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Endotracheal Tube, Cuffed

Nasal Preformed Tracheal Tube, Uncuffed

Nasal Preformed Tracheal Tube, Uncuffed

The nasal preformed tracheal tube is a type of airway device that is inserted through the nose and into the trachea (windpipe). It is used to maintain an open airway inEmergency situations where the patient is unable to breathe on their own. The nasal preformed tracheal tube is a simple, effective, life-saving device that everyone should know how to use.

Description
  • Be used of nasal intubation.
  • Responsive pilot balloon.
  • Bull-nose tip.
  • Split-resistant radiopaque line.
  • Smooth Murphy eye.
  • Kink-resistant thermosensitive tube.
Ref. No.: Size: Qty. Cs:
NMR100430 3.0 100
NMR100435 3.5 100
NMR100440 4.0 100
NMR100445 4.5 100
NMR100450 5.0 100
NMR100455 5.5 100
NMR100460 6.0 100
NMR100465 6.5 100
NMR100470 7.0 100
NMR100475 7.5 100
NMR100480 8.0 100
NMR100485 8.5 100
NMR100490 9.0 100
NMR100495 9.5 100
NMR100410 10.0 100

Nasal Preformed Tracheal Tube, Uncuffed

The nasal preformed tracheal tube is a type of airway device that is inserted through the nose and into the trachea (windpipe). It is used to maintain an open airway inEmergency situations where the patient is unable to breathe on their own. The nasal preformed tracheal tube is a simple, effective, life-saving device that everyone should know how to use.

What is a Nasal Preformed Tracheal Tube?

A nasal preformed tracheal tube (NPFTT) is a type of tracheal tube that is inserted through the nose and into the trachea (windpipe). NPFTTs are used when intubation (insertion of a tube into the trachea) is needed, but cannot be done through the mouth. This may be due to a patient's physical anatomy or because the mouth is unable to be accessed. NPFTTs are also sometimes used in emergency situations when time is of the essence.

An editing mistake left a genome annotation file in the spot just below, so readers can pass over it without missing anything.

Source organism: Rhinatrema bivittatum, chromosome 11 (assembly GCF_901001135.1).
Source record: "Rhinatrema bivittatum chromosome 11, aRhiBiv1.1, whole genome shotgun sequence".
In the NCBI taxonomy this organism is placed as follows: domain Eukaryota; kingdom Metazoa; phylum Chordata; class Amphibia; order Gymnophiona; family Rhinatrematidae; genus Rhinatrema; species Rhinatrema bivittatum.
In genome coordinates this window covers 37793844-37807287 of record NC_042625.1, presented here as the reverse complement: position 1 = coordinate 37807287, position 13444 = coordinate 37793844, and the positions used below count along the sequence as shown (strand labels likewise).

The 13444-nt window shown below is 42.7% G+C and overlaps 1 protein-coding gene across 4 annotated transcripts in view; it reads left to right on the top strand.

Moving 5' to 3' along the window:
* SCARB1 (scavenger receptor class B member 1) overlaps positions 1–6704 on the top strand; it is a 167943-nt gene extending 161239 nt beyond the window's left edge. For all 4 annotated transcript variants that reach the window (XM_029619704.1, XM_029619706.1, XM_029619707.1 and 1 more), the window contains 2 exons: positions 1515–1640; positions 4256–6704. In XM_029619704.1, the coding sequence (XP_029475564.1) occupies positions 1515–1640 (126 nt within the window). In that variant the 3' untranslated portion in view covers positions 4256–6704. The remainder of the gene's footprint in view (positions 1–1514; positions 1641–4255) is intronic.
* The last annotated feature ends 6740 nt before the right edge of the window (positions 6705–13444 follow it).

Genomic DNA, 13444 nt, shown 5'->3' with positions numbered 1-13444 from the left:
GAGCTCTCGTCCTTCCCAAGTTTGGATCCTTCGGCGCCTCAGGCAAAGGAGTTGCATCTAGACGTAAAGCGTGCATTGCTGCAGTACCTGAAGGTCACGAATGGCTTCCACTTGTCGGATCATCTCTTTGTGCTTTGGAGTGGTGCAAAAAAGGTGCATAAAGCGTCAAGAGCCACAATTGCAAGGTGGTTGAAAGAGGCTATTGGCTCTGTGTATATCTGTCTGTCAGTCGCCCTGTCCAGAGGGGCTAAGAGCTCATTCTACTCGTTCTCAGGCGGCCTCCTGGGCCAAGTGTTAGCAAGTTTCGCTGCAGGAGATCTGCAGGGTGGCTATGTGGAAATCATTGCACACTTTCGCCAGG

NPFTTs come in a variety of sizes and can be either cuffed or uncuffed. Cuffed tubes have an inflatable cuff that helps to keep the tube in place and prevent it from being dislodged. Uncuffed tubes do not have this feature.

Insertion of an NPFTT can be challenging, as the anatomy of the nose can make it difficult to navigate. In addition, care must be taken to avoid damaging the delicate tissue of the nose and throat. Once in place, NPFTTs must be secured to prevent them from being dislodged.

How is it Used?

The nasal preformed tracheal tube (NPFTT) is a device that is inserted into the nostrils and then passed down the trachea (windpipe) in order to provide a clear airway. It is commonly used in emergency situations when intubation (the placement of a breathing tube into the trachea) is required, but cannot be done in the traditional manner.

The NPFTT is uncuffed, which means that there is no inflatable balloon at the end of the tube. This makes it easier to insert, but it also means that it can sometimes slip out of place. In order to secure the NPFTT in place, a number of different techniques can be used. These include taping the tube to the patient's cheek, using an adhesive bandage, or placing a stylet (a stiff wire guide) through the tube to help keep it in place.

Advantages and Disadvantages

There are many advantages to using a nasal preformed tracheal tube (NPFTT), including the fact that it is less likely to cause trauma to the patient’s airway and surrounding tissues. Additionally, NPFTTs are easier to insert than other types of tracheal tubes and can be used in both awake and asleep patients. However, there are also some disadvantages to using NPFTTs, including the fact that they can cause epistaxis (nosebleeds) and can be difficult to remove if they become dislodged.

What to Expect During and After Surgery

If you're scheduled for surgery to have a nasal preformed tracheal tube (NPTT) inserted, you may be wondering what to expect. Here's a look at what you can expect before, during, and after the procedure.